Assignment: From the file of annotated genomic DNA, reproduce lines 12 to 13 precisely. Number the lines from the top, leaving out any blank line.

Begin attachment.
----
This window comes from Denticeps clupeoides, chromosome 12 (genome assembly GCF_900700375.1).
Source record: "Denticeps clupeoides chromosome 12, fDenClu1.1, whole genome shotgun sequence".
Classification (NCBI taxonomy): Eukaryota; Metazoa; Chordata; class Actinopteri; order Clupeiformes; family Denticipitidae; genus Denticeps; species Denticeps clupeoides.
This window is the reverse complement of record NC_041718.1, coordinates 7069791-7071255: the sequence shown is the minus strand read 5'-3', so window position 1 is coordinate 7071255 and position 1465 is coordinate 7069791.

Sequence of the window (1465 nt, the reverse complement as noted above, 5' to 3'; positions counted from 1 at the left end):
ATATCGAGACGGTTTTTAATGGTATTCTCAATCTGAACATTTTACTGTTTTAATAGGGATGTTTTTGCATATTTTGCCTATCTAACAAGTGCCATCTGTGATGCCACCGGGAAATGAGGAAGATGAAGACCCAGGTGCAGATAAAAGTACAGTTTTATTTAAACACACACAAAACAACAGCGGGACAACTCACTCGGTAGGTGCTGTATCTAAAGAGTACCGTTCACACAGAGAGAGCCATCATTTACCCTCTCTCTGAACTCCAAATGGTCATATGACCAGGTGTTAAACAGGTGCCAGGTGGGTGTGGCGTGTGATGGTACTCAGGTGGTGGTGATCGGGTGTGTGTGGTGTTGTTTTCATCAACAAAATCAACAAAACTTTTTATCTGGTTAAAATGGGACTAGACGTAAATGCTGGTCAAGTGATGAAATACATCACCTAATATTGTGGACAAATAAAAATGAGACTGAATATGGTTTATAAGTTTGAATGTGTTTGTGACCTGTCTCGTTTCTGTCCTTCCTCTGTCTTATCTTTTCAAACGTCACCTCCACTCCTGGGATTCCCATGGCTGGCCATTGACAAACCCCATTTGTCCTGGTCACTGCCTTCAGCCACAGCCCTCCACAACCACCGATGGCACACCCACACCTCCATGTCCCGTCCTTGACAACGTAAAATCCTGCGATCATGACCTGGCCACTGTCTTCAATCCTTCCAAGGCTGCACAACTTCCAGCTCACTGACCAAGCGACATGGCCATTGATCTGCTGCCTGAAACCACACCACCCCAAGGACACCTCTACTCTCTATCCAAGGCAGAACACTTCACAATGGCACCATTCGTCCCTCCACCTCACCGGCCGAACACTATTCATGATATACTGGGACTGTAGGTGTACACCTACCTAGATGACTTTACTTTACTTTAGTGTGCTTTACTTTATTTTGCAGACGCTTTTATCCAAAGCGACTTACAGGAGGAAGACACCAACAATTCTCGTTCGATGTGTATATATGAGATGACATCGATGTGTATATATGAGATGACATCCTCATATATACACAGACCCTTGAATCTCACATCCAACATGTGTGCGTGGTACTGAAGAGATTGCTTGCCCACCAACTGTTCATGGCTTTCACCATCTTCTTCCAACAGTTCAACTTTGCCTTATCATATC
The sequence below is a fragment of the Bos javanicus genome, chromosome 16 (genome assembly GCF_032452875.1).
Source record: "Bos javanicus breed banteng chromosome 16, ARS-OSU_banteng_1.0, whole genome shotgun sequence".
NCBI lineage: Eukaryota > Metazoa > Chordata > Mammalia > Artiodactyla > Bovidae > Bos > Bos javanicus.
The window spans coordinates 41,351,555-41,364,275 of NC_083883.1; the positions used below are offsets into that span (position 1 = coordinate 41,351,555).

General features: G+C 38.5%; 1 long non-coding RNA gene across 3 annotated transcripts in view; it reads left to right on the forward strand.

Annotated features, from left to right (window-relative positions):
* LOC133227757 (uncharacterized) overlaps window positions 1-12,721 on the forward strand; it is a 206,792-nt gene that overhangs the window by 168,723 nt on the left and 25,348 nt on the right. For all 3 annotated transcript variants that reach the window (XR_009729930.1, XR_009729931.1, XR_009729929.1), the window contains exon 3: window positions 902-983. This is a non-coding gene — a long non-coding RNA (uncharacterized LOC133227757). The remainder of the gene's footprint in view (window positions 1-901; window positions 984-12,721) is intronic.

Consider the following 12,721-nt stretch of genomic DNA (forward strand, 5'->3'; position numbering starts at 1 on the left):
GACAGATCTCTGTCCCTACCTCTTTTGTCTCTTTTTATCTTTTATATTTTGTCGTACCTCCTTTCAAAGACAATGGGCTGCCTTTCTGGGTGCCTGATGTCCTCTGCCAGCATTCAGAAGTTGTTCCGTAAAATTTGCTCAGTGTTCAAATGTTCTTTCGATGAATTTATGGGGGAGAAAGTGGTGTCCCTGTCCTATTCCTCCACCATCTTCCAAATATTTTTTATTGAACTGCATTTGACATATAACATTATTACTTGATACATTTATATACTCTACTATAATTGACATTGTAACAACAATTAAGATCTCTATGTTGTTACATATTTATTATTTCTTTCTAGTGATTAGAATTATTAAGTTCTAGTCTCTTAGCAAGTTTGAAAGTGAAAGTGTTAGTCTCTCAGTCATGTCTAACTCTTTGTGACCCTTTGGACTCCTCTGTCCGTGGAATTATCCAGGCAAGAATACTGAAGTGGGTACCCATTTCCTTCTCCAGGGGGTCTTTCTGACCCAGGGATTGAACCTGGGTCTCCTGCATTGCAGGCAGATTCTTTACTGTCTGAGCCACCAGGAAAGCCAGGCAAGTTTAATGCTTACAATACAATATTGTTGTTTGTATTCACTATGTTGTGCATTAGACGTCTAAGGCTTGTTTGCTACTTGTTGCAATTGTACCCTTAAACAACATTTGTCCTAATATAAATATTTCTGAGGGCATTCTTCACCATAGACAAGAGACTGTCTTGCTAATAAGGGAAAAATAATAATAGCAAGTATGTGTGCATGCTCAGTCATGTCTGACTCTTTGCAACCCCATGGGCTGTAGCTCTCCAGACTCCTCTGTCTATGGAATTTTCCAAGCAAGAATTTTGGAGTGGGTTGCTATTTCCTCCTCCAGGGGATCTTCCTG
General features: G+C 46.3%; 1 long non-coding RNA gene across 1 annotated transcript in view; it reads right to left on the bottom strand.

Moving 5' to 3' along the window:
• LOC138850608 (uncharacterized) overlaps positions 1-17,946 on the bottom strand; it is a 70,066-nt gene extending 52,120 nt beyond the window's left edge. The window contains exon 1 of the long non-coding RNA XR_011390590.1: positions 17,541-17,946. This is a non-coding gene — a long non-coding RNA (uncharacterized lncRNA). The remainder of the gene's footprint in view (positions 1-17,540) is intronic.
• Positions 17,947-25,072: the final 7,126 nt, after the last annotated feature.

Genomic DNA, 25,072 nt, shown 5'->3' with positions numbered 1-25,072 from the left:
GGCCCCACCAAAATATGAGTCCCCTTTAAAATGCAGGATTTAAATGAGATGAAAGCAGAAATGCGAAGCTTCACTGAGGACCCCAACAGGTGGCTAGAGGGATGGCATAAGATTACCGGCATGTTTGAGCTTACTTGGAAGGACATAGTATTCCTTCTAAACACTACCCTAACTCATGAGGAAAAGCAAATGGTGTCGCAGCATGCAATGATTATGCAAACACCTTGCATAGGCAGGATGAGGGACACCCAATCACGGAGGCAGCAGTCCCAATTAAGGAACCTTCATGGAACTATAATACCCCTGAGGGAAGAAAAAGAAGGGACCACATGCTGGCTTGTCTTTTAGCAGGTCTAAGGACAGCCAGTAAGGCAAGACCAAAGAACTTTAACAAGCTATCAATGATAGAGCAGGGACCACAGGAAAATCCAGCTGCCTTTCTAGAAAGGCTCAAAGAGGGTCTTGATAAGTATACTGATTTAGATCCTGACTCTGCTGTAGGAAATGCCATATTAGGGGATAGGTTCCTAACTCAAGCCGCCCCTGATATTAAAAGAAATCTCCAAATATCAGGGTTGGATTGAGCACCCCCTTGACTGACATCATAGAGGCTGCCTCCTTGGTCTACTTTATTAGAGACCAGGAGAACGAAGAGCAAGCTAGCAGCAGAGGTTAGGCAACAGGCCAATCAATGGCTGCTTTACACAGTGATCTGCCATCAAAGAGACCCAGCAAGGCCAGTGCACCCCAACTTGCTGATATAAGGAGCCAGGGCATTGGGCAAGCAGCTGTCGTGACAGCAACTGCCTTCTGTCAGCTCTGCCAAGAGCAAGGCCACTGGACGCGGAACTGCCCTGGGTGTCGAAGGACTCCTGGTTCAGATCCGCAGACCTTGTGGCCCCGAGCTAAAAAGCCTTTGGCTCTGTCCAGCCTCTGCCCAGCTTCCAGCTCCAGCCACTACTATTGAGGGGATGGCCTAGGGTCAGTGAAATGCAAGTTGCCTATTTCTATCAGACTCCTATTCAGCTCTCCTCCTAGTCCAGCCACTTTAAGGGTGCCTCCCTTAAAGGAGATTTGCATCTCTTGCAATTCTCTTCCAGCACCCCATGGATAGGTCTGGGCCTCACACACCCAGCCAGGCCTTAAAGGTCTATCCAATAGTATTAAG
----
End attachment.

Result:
Annotated features, from left to right (window-relative positions):
* LOC133227757 (uncharacterized) overlaps window positions 1-12,721 on the forward strand; it is a 206,792-nt gene that overhangs the window by 168,723 nt on the left and 25,348 nt on the right. For all 3 annotated transcript variants that reach the window (XR_009729930.1, XR_009729931.1, XR_009729929.1), the window contains exon 3: window positions 902-983. This is a non-coding gene — a long non-coding RNA (uncharacterized LOC133227757). The remainder of the gene's footprint in view (window positions 1-901; window positions 984-12,721) is intronic.